3. David Mackenzie says:

      I think most folk realise that the best chance of getting nuclear weapons out of Scotland (and the UK too) is independence and the SNP stance on this is fantastic. However SCOTGOV does have devolved oversight responsibility for community safety and should be paying attention to the problem of unpreparedness on the part of the civil authorities here. It’s worth checking out the Nukewatch report (

    4. Janet Fenton says:

      I hope so! Will the Scottish Government order a review?

  2. Del says:

    The problem with Labour is narrow self interest in Dumbarton and Helensburgh. Jackie Baillie sees nuclear armaments in terms of jobs for locals. It would be a shame if they all lost their jobs because some nasty Rusky dropped a bomb on them, but in the meantime …

    1. Jo says:

      The problem highlighted here isn’t addressed in your post Del. For now at least we’re living with materials going by road, materials which, in the event of an accident, could have catastrophic consequences. Ms Anderson’s letter to John Swinney deserves serious consideration. Having a go at Jackie Bailey and Labour isn’t the way to do that.

  3. Willie says:

    The Scottish Government and the SNP would remove nuclear weapons the very instant they could.

    There is no doubt about that. No doubt whatsoever.

    Better may I suggest Jean that you send your open letter to representatives of HM government.

    1. Jo says:

      No Willie. Why are so many on this thread going out of their way to ignore all the points being made by Jean Anderson? The Scottish Government along with our Councils can and should be involved in the risk assessing and planning for the convoys Jean describes, in accordance with the legislation she refers to.

      It is one thing to bemoan the limits of devolution for Scotland. It’s quite another to play down or even ignore altogether the powers we do have!

  4. Jim Taggart says:

    What’s new pussy cat? Nuclear weapons are prohibited by rules of war going back at least to the the the eighteen hundreds and much publicised at Nurenberg. The key proposition is that civilian populations must not be targeted. The detonation of any nuclear warhead on or near the surface of the earth will inevitably target civilians due to the inevitable the spread 0f radioactive particulates throughout the atmosphere.
    Deployment of trident is a criminal act of the imperial state. Should we not demand that the Crown have it dismantled?

  5. Somerled says:

    Well, firstly, I agree with the central aim of the letter and I agree that it’s correct to exert pressure on the SNP — who I have voted for regularly over the last 20 years —on this issue. So far, so good.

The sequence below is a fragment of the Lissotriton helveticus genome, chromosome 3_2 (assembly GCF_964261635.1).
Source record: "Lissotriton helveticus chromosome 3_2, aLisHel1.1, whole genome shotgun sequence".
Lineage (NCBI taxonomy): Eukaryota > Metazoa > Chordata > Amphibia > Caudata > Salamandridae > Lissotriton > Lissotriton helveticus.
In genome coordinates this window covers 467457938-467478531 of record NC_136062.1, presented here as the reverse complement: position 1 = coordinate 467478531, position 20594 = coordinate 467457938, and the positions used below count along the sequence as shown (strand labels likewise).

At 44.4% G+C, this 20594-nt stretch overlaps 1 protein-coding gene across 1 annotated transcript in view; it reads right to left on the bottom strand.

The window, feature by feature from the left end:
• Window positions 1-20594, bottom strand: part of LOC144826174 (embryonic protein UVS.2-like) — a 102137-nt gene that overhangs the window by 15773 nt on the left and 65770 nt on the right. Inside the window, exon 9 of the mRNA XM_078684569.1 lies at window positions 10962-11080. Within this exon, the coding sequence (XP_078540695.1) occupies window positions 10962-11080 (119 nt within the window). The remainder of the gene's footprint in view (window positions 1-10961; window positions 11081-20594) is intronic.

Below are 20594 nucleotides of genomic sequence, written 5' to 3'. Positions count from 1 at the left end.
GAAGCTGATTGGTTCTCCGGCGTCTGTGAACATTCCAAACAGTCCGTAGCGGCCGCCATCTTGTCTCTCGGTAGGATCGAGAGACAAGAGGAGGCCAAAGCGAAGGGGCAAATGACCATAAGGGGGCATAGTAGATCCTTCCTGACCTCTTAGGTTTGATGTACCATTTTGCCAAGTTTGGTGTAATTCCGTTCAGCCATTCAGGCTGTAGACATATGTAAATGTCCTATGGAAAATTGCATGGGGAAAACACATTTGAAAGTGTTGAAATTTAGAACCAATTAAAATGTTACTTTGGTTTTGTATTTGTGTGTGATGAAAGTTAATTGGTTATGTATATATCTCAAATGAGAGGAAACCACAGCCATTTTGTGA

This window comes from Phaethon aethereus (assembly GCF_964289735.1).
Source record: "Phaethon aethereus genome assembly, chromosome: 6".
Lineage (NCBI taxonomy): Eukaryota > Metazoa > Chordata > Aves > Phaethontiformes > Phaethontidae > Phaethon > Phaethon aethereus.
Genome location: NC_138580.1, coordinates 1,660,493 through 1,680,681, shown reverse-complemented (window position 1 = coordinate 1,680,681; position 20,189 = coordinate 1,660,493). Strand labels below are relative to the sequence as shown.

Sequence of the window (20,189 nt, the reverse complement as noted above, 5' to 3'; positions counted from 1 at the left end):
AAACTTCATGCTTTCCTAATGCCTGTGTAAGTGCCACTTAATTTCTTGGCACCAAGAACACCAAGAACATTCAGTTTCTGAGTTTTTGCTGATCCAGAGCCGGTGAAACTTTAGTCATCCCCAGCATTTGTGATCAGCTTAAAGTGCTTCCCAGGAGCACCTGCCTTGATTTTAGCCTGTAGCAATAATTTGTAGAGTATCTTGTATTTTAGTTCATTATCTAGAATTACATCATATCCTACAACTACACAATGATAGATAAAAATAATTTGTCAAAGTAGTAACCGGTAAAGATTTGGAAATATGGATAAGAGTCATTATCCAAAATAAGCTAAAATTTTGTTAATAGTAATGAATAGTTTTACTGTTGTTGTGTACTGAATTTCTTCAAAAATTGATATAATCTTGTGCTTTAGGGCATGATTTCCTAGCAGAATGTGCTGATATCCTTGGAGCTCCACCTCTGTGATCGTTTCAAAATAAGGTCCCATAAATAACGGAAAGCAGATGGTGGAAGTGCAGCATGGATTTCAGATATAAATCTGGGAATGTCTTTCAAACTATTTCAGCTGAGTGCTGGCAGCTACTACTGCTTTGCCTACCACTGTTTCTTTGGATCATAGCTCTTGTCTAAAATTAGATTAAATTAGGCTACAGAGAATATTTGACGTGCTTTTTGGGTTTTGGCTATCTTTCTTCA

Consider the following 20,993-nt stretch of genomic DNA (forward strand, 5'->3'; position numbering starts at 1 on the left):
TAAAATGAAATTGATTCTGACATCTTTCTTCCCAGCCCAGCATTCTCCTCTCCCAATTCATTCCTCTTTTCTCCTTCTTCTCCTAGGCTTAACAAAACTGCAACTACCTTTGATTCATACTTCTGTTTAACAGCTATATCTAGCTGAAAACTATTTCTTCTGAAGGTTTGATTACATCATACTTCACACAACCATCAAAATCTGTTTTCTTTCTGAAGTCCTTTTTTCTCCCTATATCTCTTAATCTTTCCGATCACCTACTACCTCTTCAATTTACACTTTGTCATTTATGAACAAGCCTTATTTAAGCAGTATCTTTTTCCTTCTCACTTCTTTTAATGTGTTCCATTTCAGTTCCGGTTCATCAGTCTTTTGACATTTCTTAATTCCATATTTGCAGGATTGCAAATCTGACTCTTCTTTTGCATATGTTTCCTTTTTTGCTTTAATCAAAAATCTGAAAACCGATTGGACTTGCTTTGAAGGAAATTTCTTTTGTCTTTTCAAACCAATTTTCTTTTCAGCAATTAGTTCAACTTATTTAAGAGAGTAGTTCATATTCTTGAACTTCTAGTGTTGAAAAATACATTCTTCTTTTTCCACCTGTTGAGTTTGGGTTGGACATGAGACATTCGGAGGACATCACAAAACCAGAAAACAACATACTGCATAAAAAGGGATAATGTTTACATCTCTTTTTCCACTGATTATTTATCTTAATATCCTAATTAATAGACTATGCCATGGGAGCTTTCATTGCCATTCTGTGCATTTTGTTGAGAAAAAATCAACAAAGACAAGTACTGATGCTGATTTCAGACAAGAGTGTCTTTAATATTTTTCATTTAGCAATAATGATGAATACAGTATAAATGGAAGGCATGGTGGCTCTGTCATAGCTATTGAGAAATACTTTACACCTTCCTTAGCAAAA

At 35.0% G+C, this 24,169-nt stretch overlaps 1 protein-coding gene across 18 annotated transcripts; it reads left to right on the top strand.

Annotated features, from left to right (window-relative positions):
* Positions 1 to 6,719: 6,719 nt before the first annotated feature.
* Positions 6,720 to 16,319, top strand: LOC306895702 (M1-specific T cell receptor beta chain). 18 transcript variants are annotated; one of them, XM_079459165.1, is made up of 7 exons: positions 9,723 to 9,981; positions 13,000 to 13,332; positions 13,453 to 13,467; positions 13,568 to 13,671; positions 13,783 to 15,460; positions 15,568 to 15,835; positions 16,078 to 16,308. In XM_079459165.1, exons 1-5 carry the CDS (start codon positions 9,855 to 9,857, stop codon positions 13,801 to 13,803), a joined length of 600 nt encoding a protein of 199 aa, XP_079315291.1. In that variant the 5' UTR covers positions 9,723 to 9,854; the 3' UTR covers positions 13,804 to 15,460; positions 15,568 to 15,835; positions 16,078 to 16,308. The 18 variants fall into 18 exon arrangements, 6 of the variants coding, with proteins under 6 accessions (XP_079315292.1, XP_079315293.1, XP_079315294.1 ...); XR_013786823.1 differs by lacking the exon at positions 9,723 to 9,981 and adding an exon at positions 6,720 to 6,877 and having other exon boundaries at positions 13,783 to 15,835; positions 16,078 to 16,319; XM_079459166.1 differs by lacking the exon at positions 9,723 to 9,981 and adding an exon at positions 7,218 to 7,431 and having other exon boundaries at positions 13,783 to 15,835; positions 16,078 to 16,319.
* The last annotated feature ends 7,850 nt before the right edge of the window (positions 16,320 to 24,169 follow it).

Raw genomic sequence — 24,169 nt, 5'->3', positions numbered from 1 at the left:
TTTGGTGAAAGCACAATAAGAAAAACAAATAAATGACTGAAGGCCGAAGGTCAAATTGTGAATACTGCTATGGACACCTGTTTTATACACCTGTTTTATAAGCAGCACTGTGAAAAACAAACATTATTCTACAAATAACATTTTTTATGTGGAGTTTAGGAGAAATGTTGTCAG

What annoys me and is very much getting more annoying as the years pass, is the SNP’s lack of verve on stuff like this; outside of the genuine safety concerns evinced in the letter, which ought to matter in their own right, you’d think the SNP would jump at the chance to draw negative attention towards these ghastly weapons.

    Introducing some sort of emergency plan for an accident, then, would serve several purposes and on the whole reflect well on the SNP. It would possibly save lives, it would draw attention to the risks and costs associated with these things, and it would put the SNP in a good light vis a vis the other pro-nuke parties up here.

    Another opportunity lost or ignored.

    1. Willie says:

      Yes Somerled it’s an outright disgrace that the SNP have not tied our country of nuclear weapons.

      Failing to deliver independent I agree that their behavior in not removing these WMD is reprehensible.

      SNP baad, SNP very baad. Time they got the finger out.

      1. Somerled says:

        Did you read the letter? It’s premised on the continuing existence of them and concerns over how they are managed and serviced. Based on them continuing to be here, for the time being, I agree that the SNP should weaponise the weapons and make a political stance against the way they are transported on our roads.

      2. Jo says:

        Read the letter!

  6. Janet Fenton says:

    Private Eye interesting comment
    Specialist firefighters protecting military bases, including airfields and naval docyards in the UK and overseas, have long faced the threat of transfer to the private sector. Bids for the latest attempt at outsourcing have been under consideration since September, but a decision has been postponed yet again.
    Firefighters reps at the Unite union seem to be caught between a rock and a hard place: they have been told that the two remaining options being considered by the Ministry of Defence are two of the Eye’s favourite outsourcing giants, Capita and Serco.
    As long ago as 2003, Eye 1081 reported plans to put the Defence Fire Service (DFS) out to tender under a PFI scheme, just as a contingent of firefighters returned from the Gulf, where they had been dealing with major oil fires. The Serco-led consortium LogicAir was one of the bidders. The Airfield Support Services Project was abandonned in 2004.
    In 2006 DFS became part of the Defence Fire Risk Management Organisation (DFRMO), remaining within the MoD for the time being. DFRMO controls more than 80 fire stations and 2,000 military and civilian staff worldwide, in order to protect MoD staff, building and other assets, many of which are high risk due to the presence of munitions, fuel and nuclear materials.
    However, the MoD has had people working on outsourcing DFRMO since 2009, with a specific team for the “Defence Fire and Rescue Project” in place since 2011. A document released under freedom of information in 2015 shows the cost of the project team, and the work on the project by the MoD’s value for money benchmark beancounters between 2011 and 2015, had already reached £2.3m. Last October, defence minister Tobias Ellwood gave a written answer indicating that the bid deadline had passed in September and that bids were being assessed. A decision was due this month [March] but it has been postponed without explanation until May.
    Last year Capita was stripped of one £400m MoD contract to manage defence estates; and struggled badly with another, producing a recruitment system that was riddled with problems. Meanwhile Serco’s former contract to provide HR and security vetting for the MoD was taken back in house. What could possibly go wrong?